1. Throne speech
“This is not at all going to war with organized labour,” premier Stephen McNeil told reporters, just moments after the throne speech outlined a war with organized labour. The speech spelled out the particulars: the government, not workers, will decide who represents workers, and public service work will be out-sourced to avoid having to pay union scale.
We’re all going to be rich once everyone is paid less.
McNeil has every right to pursue a tougher line with public employee bargaining units as part of his governing strategy. I’d disagree but, hey, he won an election. But something else entirely is going on here: vilifying unions in the throne speech is over-the-top. It’s the politics of division, us versus them, where the “them” is union workers and the “us” is implicitly the Liberals.
The rhetoric is one of Liberal solidarity with taxpayers. But union workers pay taxes, and a lot of them. Cutting the pay of the middle class is not going to increase tax revenue or help the economy—just the opposite, actually. We live in a consumer economy dependent upon people spending money; lower the wages of government workers and they won’t be spending as much in stores and restaurants, they’ll put off home repairs and other services, and won’t have as much to spend on housing, hurting all those sectors. Business owners will lose sales, won’t be able to hire as many people, won’t pay as much in taxes. It’s the downward spiral of austerity, the backwards policy imposed on most western democracies since 2008, with predictable results.
I went to Province House yesterday to watch the proceedings, and can’t say it was edifying. I shouldn’t have expected much on the opening day of the House, which is filled with traditional pomp and circumstance, but I was especially disheartened by the ritualized role of the reporters. I don’t know that legislative reporters have any choice: here are the prearranged scrums, where reporters ask prearranged questions and politicians give prearranged talking points as answers. Here’s the throne speech, given to reporters an hour before it was spoken, and we all quoted from it as if on cue.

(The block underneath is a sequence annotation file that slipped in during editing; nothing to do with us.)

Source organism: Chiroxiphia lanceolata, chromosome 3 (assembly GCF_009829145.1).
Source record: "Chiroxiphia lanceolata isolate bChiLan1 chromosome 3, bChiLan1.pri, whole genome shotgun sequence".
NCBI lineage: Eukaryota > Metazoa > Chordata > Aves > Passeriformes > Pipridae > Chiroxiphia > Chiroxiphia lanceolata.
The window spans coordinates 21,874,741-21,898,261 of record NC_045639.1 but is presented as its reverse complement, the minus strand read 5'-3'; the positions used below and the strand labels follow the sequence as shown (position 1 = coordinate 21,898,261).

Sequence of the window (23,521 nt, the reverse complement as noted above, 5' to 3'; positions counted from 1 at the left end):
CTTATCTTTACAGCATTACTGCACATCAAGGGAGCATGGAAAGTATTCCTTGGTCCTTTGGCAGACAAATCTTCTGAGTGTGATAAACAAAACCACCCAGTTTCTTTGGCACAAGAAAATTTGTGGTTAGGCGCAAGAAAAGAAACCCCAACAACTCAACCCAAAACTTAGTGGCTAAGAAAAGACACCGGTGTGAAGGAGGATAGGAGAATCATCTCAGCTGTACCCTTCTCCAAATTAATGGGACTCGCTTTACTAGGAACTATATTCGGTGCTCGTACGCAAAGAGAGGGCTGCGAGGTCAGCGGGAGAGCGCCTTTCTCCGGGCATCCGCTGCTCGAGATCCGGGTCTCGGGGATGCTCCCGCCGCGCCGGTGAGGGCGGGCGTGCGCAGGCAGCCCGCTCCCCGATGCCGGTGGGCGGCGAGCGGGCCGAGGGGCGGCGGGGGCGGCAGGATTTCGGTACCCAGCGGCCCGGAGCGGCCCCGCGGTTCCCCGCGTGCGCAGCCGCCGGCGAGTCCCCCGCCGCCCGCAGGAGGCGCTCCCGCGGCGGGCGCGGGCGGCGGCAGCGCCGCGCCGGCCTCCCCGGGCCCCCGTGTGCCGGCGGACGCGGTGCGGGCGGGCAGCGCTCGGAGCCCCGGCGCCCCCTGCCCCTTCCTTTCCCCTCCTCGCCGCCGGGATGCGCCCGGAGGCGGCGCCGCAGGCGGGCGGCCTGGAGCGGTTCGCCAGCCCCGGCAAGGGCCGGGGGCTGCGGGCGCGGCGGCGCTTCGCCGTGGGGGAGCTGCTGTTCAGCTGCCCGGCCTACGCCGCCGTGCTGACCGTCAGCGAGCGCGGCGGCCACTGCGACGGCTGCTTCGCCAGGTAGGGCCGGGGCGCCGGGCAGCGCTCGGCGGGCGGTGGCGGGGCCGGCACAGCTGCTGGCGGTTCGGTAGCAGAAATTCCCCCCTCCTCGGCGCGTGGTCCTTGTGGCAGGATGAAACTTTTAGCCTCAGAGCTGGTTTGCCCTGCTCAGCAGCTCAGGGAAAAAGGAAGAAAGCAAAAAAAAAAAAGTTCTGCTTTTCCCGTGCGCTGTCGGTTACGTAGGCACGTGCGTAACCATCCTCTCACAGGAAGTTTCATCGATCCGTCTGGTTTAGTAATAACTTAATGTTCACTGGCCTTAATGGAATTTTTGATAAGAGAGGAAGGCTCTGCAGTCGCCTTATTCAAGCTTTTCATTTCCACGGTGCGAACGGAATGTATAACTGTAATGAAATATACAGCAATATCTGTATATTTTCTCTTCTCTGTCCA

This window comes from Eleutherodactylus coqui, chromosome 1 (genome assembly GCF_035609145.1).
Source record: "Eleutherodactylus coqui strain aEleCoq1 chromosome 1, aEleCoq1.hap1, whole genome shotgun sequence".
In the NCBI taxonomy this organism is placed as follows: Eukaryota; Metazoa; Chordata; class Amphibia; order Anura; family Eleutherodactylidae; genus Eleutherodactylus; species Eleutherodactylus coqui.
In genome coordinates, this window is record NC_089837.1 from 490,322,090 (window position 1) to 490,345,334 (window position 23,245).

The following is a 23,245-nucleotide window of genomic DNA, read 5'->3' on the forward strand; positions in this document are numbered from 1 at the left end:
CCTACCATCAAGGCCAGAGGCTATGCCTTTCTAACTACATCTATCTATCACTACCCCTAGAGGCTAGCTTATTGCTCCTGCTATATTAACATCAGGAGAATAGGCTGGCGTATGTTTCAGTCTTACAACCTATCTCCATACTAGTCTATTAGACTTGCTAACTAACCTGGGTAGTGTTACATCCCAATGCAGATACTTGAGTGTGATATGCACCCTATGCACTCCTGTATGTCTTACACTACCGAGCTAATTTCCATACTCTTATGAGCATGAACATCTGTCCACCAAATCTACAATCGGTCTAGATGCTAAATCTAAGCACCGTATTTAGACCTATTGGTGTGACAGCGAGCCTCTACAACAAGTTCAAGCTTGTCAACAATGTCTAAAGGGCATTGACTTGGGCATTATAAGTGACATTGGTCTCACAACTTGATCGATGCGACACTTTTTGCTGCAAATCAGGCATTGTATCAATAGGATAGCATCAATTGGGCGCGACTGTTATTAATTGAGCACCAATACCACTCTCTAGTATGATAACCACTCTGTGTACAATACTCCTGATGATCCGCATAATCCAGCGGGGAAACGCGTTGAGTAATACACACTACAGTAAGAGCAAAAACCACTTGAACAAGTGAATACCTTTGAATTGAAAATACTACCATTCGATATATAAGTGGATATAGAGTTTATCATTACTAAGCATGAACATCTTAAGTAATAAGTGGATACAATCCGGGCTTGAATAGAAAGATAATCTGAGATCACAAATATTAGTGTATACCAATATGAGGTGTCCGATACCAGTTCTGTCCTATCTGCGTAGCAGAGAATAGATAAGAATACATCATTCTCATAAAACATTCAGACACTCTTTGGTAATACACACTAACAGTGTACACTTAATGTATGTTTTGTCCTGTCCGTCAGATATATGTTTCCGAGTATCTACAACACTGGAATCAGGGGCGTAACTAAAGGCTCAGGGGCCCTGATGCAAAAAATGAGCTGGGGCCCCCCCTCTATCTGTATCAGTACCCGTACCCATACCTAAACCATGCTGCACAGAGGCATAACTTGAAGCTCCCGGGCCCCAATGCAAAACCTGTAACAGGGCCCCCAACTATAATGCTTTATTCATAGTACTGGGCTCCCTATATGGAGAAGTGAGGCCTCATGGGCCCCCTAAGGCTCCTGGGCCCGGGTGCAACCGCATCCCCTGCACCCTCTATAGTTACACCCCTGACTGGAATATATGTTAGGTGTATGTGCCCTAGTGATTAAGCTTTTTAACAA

A couple of decades ago, a cynical old fart with a wild unkempt beard—that is, Tim Crews, my friend and mentor, the crazed right-wing libertarian editor of the Sacramento Valley Mirror, which serves a rural population of about 10,000—told me that reporting on government meetings is a waste of time. “Everything is decided somewhere else,” he said. I don’t think that’s right when it comes to city government: I’ve learned a lot by watching events unfold at council meetings. But with the provincial government, especially a majority government, I think Crews’ advice is dead-on. What’s the point in covering a scripted ritual?
I haven’t yet given up on it completely. I’ll stop by the legislature occasionally, and especially Public Accounts sessions, and drop in on post-cabinet scrums when I have a reason. But the real journalism related to provincial government needs to be done elsewhere.
The Burnside jail has been in lockdown since Monday. Prisoners have gone days without recreational time or showers, and when they have had showers, they haven’t been given clean clothes. No reason has been given for the lockdown, the Chronicle Herald reports.
3. Macdonald Bridge
The Bridge Commission held a press conference yesterday to explain the rebuild of the Macdonald Bridge, but judging from news reports, not much in new detailed information was released. After the work is done, however, we’ll have better views of the harbour.